Heart of the Process

Feedstock can make or break an operation—whether it is too far a distance to be economical, insufficient quality, too wet or dirty, or inconsistently fed into the system.
By Anna Simet | April 10, 2019

When the team at Biomass Magazine was deciding which stories we would pursue for this fiber-focused issue, any single one of these topics—sourcing, storing, sizing, drying, handling and more—has enough influence on pellet manufacturing to serve as a lone feature topic. However, we were able to cover many of these angles in just a few stories, as many of them are highly correlated and have ripple effects on the next preparation step.

For example, for my page-12 feature, “The Value of Experience,” I spoke with several industry experts about a range of topics surrounding pellet plant development. In each instance, the conversation navigated toward fiber. I asked questions about siting facilities, plant design, assembling a team, operations challenges and more, and it all boiled down to really having an in-depth understanding of forestry and fiber characteristics—not only how these characteristics impact each component of pellet production, but also how they change during the  process and influence pellet quality. As wood pellet industry veteran Les Otten told me, “Some assume that any fiber will do, that during the process it will straighten itself out, but it’s not the case. If it’s garbage in, it’s garbage out.” I also visited with Mid-South Engineering’s Scott Stamey and Evergreen Engineering’s Justin Price, who went into detail about how important it is to send a consistent “recipe” of fiber into the process, particularly when it comes to size and moisture content.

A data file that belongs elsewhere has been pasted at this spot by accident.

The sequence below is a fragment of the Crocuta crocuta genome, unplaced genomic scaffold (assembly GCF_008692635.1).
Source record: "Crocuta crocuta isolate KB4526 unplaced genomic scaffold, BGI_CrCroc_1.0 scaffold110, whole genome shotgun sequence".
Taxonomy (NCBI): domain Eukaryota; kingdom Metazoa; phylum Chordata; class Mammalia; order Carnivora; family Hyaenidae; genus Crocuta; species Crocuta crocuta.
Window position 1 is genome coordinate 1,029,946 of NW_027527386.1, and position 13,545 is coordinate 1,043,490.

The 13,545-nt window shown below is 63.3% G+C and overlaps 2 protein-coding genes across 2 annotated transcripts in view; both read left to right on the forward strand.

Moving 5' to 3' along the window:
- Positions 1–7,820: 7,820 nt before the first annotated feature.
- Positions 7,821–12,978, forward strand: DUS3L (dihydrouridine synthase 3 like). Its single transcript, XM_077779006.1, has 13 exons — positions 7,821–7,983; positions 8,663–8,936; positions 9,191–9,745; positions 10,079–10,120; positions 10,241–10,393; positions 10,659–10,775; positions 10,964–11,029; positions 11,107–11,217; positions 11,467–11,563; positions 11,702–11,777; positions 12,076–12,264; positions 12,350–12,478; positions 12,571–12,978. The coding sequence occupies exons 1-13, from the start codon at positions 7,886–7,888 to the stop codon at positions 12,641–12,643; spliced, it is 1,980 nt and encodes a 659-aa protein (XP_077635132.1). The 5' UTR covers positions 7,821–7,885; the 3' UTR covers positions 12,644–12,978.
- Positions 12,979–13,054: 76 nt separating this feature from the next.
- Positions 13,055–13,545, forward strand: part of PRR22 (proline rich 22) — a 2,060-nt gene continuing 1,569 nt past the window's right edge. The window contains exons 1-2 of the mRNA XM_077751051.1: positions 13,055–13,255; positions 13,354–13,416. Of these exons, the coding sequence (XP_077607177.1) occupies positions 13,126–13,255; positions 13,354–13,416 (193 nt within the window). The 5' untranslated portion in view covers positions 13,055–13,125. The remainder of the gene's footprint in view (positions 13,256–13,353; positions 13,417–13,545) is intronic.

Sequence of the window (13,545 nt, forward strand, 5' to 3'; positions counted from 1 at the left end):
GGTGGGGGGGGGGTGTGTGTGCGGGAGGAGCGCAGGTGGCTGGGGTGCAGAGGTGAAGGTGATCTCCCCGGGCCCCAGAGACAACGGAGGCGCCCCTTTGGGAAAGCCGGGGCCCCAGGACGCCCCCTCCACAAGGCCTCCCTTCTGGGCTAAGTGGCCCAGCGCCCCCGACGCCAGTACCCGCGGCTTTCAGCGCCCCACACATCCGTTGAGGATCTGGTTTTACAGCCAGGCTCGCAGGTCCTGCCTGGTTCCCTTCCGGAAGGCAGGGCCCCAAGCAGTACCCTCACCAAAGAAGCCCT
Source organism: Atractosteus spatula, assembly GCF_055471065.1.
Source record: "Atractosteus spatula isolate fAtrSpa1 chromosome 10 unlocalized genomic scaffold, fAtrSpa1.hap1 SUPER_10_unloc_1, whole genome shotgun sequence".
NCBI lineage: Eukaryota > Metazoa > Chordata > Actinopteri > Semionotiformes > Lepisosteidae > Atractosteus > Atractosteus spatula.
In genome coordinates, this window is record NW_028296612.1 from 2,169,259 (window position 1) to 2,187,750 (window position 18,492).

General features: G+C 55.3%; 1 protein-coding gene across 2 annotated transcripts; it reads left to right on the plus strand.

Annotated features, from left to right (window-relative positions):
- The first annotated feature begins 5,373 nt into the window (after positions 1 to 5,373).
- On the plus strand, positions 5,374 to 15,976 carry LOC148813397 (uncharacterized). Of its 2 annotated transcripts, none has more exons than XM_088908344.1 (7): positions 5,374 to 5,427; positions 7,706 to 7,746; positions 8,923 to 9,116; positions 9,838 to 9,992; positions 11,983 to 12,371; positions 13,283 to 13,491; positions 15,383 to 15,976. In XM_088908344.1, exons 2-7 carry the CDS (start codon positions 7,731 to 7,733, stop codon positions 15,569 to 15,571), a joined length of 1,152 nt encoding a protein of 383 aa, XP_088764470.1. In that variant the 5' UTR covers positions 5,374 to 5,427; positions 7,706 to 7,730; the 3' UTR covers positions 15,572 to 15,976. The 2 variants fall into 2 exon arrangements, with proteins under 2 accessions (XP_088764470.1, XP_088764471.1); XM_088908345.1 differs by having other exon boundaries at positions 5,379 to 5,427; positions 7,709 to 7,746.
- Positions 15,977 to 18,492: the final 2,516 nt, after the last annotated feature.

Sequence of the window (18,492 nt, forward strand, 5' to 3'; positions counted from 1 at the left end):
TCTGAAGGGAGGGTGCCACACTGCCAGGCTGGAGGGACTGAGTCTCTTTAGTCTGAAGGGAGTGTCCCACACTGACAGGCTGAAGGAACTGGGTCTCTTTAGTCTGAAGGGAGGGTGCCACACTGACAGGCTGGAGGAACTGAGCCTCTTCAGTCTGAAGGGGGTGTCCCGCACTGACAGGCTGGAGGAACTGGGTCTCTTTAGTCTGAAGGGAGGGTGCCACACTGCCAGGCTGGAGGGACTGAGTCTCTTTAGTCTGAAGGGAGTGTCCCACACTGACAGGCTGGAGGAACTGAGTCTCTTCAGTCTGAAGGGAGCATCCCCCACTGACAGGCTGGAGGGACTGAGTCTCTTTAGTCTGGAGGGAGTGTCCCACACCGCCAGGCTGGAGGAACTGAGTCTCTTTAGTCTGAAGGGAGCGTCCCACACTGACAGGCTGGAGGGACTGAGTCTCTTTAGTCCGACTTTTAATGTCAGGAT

Also in this edition, you’ll find our page-18 feature, “A New Wave of Drying Techniques,” by staff writer Patrick C. Miller, which focuses on cutting-edge drying technologies in development around the world. Drying can have a significant impact on plant efficiency, and while these technologies are new and not in widespread use, they very well may be in the future. Developers are eager to get to that point.  “We are open and ready for any cooperation with industry,” says Siegfried Egner of Fraunhofer IGB, which headed up SteamBio, a recently completed project that uses super-heated steam to dry fiber.

There is plenty more in this issue, but what’s clear in the wake of reading all of these stories is that feedstock can make or break an operation—whether it is too far a distance to be economical, insufficient quality, too wet or dirty,  or inconsistently fed into the system. Excluding expertise drawn from many years of work in the wood pellet industry, it’s truly the heart of the process. 

Author: Anna Simet